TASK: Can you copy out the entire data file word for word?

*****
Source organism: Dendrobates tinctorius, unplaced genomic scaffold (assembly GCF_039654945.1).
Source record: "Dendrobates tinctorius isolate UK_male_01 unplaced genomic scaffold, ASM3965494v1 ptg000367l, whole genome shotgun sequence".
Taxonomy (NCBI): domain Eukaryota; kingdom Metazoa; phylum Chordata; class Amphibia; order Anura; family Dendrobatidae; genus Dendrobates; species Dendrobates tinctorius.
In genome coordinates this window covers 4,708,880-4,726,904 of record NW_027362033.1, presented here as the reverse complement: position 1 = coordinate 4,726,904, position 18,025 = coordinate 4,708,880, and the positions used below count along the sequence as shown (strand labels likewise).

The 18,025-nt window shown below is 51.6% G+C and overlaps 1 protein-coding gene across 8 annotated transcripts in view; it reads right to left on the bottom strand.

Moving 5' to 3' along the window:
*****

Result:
Source organism: Dendrobates tinctorius, unplaced genomic scaffold (assembly GCF_039654945.1).
Source record: "Dendrobates tinctorius isolate UK_male_01 unplaced genomic scaffold, ASM3965494v1 ptg000367l, whole genome shotgun sequence".
Taxonomy (NCBI): domain Eukaryota; kingdom Metazoa; phylum Chordata; class Amphibia; order Anura; family Dendrobatidae; genus Dendrobates; species Dendrobates tinctorius.
In genome coordinates this window covers 4,708,880-4,726,904 of record NW_027362033.1, presented here as the reverse complement: position 1 = coordinate 4,726,904, position 18,025 = coordinate 4,708,880, and the positions used below count along the sequence as shown (strand labels likewise).

The 18,025-nt window shown below is 51.6% G+C and overlaps 1 protein-coding gene across 8 annotated transcripts in view; it reads right to left on the bottom strand.

Moving 5' to 3' along the window: